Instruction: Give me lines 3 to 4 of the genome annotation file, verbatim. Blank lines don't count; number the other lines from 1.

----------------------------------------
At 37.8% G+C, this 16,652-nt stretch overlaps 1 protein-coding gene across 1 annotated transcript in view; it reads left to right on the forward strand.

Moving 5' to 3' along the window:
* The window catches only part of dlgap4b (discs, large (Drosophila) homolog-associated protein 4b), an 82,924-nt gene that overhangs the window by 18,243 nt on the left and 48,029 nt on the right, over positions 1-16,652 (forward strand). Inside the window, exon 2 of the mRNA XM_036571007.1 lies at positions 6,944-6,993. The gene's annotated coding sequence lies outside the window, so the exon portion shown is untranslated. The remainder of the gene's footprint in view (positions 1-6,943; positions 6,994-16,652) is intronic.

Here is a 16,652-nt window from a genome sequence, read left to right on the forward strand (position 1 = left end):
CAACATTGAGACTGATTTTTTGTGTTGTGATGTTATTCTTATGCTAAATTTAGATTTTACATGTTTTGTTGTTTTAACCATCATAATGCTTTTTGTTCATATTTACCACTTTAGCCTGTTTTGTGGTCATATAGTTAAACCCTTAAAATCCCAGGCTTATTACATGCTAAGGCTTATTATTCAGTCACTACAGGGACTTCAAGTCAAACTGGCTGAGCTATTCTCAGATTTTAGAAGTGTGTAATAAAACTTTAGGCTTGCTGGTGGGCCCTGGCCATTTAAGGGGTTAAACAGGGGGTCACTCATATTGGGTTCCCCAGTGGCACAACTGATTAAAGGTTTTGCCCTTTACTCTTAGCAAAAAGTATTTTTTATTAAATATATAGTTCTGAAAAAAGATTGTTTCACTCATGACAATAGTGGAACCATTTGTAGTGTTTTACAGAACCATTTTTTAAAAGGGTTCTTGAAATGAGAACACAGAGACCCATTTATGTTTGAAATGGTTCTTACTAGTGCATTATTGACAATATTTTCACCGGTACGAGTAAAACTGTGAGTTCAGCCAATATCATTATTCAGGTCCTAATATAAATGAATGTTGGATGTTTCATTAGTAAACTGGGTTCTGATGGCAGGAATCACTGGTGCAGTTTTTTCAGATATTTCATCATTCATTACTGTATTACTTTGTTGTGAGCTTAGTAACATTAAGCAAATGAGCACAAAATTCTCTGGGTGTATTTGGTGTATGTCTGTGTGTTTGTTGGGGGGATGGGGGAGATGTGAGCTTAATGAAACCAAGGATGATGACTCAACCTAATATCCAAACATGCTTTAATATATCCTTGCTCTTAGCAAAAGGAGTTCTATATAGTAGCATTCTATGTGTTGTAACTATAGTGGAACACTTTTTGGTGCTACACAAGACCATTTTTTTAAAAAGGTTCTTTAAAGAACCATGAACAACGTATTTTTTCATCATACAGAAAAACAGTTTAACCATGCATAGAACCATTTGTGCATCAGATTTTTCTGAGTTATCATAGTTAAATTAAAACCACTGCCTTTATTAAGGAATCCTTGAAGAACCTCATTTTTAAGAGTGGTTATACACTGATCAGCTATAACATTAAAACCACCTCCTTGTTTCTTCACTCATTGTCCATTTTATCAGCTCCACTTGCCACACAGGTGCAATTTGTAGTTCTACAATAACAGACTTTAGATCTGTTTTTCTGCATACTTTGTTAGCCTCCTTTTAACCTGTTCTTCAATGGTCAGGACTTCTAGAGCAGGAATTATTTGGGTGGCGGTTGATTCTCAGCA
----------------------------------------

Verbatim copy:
* The window catches only part of dlgap4b (discs, large (Drosophila) homolog-associated protein 4b), an 82,924-nt gene that overhangs the window by 18,243 nt on the left and 48,029 nt on the right, over positions 1-16,652 (forward strand). Inside the window, exon 2 of the mRNA XM_036571007.1 lies at positions 6,944-6,993. The gene's annotated coding sequence lies outside the window, so the exon portion shown is untranslated. The remainder of the gene's footprint in view (positions 1-6,943; positions 6,994-16,652) is intronic.

Here is a 16,652-nt window from a genome sequence, read left to right on the forward strand (position 1 = left end):